Cassett then moved for reconsideration of the court's order denying habeas relief.   The State, too, filed a motion for reconsideration, disagreeing with the court's ruling that Cassett's procedural default was excused.   The district court denied Cassett's motion for reconsideration, ruling again that the admission of Sloss's testimony regarding Cassett's vacated guilty plea was harmless error.   The court also denied the State's motion for reconsideration, ruling that it properly reached the merits of Cassett's due process claim despite the State's contention that the claim was procedurally defaulted because “a recent Ninth Circuit decision appears to require this Court to assume that the state court reviewed the relevant federal constitutional law when it denied a Rule 32 petition.” 3  The court further noted that under 28 U.S.C. § 2254(b)(2), it may deny a habeas application on the merits notwithstanding the applicant's failure to exhaust remedies in state court.

Cassett appealed the district court's July 31, 2001 Order as well as the court's denial of his motion for reconsideration.4  In Cassett I, we held that “the district court erred in concluding that Cassett adequately exhausted his federal due process claim, and based on this error, improperly reached the merits of Cassett's claim.”  49 Fed.Appx. at 155.   We vacated the judgment and remanded with instructions that the district court dismiss the petition for failure to exhaust state court remedies.  Id.

On remand, the district court dismissed Cassett's petition with prejudice, holding that (1) Cassett's claim was procedurally defaulted and was therefore technically exhausted, and (2) under 28 U.S.C. § 2254(b)(2) the petition should be denied even if it is not exhausted because the court “has determined that the claim is without merit.”   Cassett moved for an amendment of judgment, arguing that the district court failed to follow the Ninth Circuit's mandate in ruling on procedural default, that the district court erred in finding his due process claim procedurally defaulted, and that even if his claim was procedurally defaulted, Cassett demonstrated cause and prejudice excusing the default.   Cassett also requested that the court stay his habeas petition and hold his exhausted claims in abeyance while allowing Cassett to exhaust his federal due process claim in state court.   The district court, in a July 8, 2003 Order, denied Cassett's motion, stating that Cassett “fails to note that the Court has already determined, whether or not the claims were exhausted, that his claim is without merit as the error claimed of did not raise [sic] to the level of a denial of his Constitutional rights.”

Cassett then requested a certificate of appealability, which the district court granted with respect to the following issues:  (1) whether the petition for habeas relief should have been dismissed without prejudice for failure to exhaust, (2) whether Cassett was denied due process under the Fifth and Fourteenth Amendments based on the introduction at trial of a previously vacated guilty plea, and (3) assuming the application should have been dismissed without prejudice, whether the district court should have held the mixed petition in abeyance and allowed Cassett to exhaust his remedies in state court.

Standard Of Review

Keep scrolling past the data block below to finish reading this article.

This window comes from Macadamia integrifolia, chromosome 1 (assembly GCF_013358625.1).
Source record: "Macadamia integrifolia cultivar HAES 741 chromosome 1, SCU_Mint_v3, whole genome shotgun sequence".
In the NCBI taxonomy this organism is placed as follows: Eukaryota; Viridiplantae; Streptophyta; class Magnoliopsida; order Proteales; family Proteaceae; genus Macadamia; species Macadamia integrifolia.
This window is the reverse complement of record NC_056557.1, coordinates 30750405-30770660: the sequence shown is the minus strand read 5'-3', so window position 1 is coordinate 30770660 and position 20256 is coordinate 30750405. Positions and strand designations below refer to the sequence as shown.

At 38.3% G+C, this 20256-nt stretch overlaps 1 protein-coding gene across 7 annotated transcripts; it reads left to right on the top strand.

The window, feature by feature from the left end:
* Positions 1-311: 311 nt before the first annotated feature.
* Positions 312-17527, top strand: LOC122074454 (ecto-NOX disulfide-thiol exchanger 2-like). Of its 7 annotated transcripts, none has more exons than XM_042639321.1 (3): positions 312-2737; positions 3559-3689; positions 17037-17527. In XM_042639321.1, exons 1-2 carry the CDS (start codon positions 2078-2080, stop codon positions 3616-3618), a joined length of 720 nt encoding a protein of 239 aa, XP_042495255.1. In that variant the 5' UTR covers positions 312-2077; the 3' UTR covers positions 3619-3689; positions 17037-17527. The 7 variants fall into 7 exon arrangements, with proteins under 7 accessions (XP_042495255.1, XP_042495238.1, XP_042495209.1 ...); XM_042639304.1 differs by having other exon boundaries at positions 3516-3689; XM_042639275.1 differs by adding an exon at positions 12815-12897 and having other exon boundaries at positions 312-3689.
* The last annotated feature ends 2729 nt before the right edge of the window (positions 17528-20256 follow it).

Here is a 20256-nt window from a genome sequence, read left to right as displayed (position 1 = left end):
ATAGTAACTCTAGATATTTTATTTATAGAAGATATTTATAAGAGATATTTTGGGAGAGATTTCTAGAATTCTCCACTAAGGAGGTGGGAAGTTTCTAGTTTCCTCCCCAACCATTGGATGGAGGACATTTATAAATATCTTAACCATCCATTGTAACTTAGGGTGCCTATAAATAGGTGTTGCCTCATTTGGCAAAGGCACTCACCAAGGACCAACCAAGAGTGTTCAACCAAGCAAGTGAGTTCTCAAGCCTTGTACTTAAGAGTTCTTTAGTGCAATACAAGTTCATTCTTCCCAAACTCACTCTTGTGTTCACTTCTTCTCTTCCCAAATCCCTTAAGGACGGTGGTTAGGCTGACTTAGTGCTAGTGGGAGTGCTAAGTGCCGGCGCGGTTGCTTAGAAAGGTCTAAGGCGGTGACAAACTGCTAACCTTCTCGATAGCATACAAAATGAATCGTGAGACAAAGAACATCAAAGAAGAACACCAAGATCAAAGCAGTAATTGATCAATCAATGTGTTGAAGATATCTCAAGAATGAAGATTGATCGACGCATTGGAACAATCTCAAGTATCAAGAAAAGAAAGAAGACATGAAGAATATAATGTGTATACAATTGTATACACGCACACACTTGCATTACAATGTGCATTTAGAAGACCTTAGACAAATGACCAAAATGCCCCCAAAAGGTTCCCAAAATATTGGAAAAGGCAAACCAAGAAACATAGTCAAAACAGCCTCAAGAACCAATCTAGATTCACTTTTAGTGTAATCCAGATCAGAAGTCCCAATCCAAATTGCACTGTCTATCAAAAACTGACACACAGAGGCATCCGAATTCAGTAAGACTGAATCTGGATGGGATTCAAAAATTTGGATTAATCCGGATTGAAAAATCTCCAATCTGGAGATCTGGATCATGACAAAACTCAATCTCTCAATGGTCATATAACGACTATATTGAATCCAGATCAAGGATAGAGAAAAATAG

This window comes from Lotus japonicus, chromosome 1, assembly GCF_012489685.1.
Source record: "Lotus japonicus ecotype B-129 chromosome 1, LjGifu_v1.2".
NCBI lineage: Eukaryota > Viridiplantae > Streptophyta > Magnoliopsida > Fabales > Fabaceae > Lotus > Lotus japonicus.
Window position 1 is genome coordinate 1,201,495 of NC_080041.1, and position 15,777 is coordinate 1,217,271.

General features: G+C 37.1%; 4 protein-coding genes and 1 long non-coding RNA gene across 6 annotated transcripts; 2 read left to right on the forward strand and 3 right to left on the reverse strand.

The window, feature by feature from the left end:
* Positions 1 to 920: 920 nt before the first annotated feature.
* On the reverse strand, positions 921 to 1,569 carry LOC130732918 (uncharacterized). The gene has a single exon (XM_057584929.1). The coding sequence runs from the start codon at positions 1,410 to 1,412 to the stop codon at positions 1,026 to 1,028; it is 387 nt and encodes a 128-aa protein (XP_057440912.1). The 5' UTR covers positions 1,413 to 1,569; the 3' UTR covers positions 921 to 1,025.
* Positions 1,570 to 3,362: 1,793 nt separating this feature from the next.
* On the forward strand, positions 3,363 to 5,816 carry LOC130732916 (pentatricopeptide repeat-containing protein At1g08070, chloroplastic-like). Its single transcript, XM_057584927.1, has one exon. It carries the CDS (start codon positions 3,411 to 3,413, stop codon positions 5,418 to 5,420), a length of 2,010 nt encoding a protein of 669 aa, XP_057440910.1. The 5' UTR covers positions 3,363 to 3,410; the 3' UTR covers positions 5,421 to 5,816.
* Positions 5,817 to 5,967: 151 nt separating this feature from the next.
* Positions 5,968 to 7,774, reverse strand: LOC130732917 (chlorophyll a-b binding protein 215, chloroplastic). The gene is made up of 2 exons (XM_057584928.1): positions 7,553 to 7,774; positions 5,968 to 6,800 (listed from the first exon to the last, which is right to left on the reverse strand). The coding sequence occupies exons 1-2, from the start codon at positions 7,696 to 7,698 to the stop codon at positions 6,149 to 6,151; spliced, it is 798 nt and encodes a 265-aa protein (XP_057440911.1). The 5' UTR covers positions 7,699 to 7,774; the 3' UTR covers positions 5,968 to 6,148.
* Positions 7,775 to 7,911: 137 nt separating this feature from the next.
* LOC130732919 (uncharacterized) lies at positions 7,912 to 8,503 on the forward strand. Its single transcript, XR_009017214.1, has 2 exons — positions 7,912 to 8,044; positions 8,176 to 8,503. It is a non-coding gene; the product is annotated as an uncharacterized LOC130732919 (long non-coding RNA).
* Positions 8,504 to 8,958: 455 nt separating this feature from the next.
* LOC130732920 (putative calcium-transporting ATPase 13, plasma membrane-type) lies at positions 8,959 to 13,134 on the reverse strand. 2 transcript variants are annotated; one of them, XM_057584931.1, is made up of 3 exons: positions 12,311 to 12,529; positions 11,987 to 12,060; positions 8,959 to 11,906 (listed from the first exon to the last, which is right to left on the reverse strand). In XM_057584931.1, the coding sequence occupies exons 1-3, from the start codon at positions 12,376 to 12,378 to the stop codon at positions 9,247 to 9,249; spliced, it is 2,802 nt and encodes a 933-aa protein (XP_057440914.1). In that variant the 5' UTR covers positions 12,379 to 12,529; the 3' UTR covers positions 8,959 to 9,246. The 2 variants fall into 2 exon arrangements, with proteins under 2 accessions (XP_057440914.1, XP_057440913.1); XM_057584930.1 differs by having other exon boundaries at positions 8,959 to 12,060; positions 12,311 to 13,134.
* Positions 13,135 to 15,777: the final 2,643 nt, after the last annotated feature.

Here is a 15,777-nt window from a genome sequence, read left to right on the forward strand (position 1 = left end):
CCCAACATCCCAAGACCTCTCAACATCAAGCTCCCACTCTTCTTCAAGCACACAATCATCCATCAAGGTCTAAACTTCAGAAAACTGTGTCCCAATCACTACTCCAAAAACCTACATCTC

We review de novo a district court's compliance with our mandate.  United States v. Kellington, 217 F.3d 1084, 1092 (9th Cir.2000).   A district court's dismissal of a habeas petition based on procedural default is reviewed de novo.  Morrison v. Mahoney, 399 F.3d 1042, 1045 (9th Cir.2005).   Dismissals of mixed petitions are reviewed de novo.   Olvera v. Giurbino, 371 F.3d 569, 572 (9th Cir.2004).

I

 Cassett first argues that the district court exceeded the scope of our mandate by dismissing his petition with prejudice.   As noted, our memorandum disposition held that the district court erred in concluding that Cassett had exhausted his federal due process claim and therefore directed the district court to dismiss the petition for failure to exhaust.   On remand, the district court concluded that Cassett's due process claim was procedurally defaulted and therefore “technically exhausted” because Cassett would be procedurally barred from raising the claim in state court.5  Accordingly, the district court dismissed his petition with prejudice.

 “[A]lthough lower courts are obliged to execute the terms of a mandate, they are free as to anything not foreclosed by the mandate, and, under certain circumstances, an order issued after remand may deviate from the mandate ․ if it is not counter to the spirit of the circuit court's decision.”  Kellington, 217 F.3d at 1092-93 (alterations in original) (internal quotation marks and citations omitted).   Here, the district court's decision was neither “foreclosed by” nor “counter to the spirit” of our mandate in Cassett I because we did not specifically address the issue of procedural default,6 nor did we instruct the district court to dismiss Cassett's claim without prejudice.   See id. at 1093 (holding that the “ultimate task is to distinguish matters that have been decided on appeal, and are therefore beyond the jurisdiction of the lower court, from matters that have not”).   Thus, the district court did not exceed the scope of our mandate by dismissing Cassett's petition with prejudice.

II

Although the district court was within its discretion to address the issue of procedural default, we disagree with its resolution of this issue.   The district court concluded that Cassett's federal due process claim is procedurally defaulted because he “may not return to State courts to present his claim.” 7  Cassett argues that he is not barred from returning to state court because he did not waive his federal due process claim within the meaning of Ariz. R.Crim. P. 32.2(a)(3).